By Ramisha Farooq
The time of traditional plywood scaffolding and sidewalk sheds is over as the new Urban Umbrella, unveiled at Ryerson University’s Student Learning Centre at Yonge and Gould streets, brings a new, elegant design element to construction sites in Toronto.
On Oct. 25, Urban Umbrella formally announced the university’s sidewalk sculpture as the first of its kind in Canada to replace what Ryerson president Sheldon Levy called “ugly” wooden boards.
“I think [the Urban Umbrella] should be a minimal requirement [in Toronto]. I think that we can even do better,” said Levy. “If you go to European cities, you would never, ever see what we put up. It would not be allowed.”
The new structure, which resembles an unfurling umbrella, is made of high-strength recycled steel and translucent plastic panels. Lit naturally during the day and by LEDs at night, the Urban Umbrella is designed to be a safe and unique alternative to wooden scaffolding.
“What is seen on the streets hasn’t changed in 40 years. We now have a team that has thought about this through and through,” said Ward 27 councillor Kristyn Wong-Tam. She first saw of the design in an architectural magazine and was eager to persuade developers to use it.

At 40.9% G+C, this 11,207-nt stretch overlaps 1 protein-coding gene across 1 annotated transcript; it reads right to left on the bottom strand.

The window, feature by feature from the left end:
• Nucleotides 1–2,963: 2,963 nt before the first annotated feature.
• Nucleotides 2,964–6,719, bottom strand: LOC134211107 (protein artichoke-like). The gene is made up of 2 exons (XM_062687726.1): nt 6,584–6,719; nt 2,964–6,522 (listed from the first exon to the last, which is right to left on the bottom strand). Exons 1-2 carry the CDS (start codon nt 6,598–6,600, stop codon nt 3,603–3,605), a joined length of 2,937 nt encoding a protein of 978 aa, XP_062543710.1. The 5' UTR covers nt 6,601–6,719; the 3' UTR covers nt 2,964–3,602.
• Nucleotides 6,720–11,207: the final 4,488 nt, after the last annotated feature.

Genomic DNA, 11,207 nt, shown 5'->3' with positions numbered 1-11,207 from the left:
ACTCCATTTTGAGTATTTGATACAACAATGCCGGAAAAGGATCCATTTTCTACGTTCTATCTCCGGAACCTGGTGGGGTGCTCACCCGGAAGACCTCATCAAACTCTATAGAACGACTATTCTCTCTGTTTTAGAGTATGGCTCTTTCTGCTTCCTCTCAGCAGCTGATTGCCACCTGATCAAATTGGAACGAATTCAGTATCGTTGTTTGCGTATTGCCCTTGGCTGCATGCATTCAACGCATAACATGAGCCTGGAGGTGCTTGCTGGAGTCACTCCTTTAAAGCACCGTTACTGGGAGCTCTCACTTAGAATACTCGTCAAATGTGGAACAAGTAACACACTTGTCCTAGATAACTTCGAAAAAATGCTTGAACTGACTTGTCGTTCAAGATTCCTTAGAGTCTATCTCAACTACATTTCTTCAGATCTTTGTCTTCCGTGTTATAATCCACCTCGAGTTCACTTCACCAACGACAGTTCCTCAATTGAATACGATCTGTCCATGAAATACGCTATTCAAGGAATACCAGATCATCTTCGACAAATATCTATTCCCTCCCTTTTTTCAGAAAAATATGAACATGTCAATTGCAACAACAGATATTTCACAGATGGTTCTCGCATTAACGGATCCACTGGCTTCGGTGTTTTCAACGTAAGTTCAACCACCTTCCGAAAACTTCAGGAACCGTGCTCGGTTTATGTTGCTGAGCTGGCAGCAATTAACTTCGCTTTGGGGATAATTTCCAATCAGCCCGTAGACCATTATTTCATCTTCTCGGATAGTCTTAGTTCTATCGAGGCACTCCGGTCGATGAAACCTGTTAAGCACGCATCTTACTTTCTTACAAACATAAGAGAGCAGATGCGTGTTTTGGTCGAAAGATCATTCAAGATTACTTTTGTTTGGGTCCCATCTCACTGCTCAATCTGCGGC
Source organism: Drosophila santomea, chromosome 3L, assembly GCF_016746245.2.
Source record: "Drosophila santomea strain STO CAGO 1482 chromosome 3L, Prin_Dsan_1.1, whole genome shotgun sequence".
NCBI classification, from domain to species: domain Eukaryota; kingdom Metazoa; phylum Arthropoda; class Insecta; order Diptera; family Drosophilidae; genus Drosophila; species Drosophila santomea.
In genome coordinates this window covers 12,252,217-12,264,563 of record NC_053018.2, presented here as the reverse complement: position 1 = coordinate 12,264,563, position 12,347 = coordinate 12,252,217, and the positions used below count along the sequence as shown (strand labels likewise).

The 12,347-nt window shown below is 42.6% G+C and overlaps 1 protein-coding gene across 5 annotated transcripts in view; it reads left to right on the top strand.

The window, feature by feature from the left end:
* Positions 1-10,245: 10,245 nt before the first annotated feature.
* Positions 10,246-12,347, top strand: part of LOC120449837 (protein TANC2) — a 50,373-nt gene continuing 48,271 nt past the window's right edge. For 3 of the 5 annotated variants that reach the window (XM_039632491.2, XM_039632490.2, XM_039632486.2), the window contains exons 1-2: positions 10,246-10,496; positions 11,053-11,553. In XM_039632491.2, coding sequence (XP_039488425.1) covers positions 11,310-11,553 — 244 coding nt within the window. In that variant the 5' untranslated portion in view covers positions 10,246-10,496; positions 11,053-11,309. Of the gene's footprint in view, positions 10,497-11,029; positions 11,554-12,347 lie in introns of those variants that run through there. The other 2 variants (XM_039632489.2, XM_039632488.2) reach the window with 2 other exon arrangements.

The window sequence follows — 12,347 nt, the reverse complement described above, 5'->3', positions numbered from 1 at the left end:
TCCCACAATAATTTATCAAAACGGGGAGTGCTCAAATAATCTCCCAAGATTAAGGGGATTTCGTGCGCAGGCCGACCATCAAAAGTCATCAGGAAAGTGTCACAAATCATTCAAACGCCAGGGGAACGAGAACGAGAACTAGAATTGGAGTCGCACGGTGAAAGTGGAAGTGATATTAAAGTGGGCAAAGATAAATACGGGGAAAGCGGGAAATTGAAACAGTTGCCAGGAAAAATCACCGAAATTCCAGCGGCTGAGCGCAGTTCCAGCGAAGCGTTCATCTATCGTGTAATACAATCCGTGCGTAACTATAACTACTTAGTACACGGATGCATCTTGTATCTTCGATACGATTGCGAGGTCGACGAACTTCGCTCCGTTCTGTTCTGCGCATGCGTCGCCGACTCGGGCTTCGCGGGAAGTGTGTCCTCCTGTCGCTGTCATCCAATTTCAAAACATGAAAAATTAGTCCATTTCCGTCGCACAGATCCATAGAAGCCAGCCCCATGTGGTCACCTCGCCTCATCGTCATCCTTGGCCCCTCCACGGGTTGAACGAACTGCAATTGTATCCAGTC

“[Wooden scaffolding] was putting pedestrians in harm’s way,” said Wong-Tam. “I’m surprised we haven’t done it sooner. It’s a step in innovating as a city.”
The Urban Umbrella design was championed by Young-Hwan Choi, Andres Cortes and Sarrah Kahn from Agencie Group in New York.
It garnered attention after winning an international design competition organized by the New York City Department of Buildings.
Agencie Group’s design was then used for several building projects in New York and embraced by New York City Mayor Michael Bloomberg, who had been looking for a solution to the dark mazes latched to construction sites.
With more than 80 new construction sites in the downtown area that use wooden shedding – and 137 open development applications in the works – Toronto has become a metropolis like New York City according to Wong-Tam.
Levy said that the addition of the Urban Umbrella is another step in the undertaking of Ryerson’s Master Plan.
“Our master plan is all about design excellence,” Levy said Thursday.
The blueprint for university advancement, approved by Ryerson’s Board of Governors in 2008, outlines the university’s need to add quality space for students along with academic and research facilities.
Upon the completion of Ryerson’s Student Learning Centre in 2014, the Urban Umbrella will be taken down.
But for now, it’s sparking big change in the city of Toronto: One Bloor condominiums is also adopting the urban umbrella structure.
“This is the story about a city saying yes,” said Wong-Tam.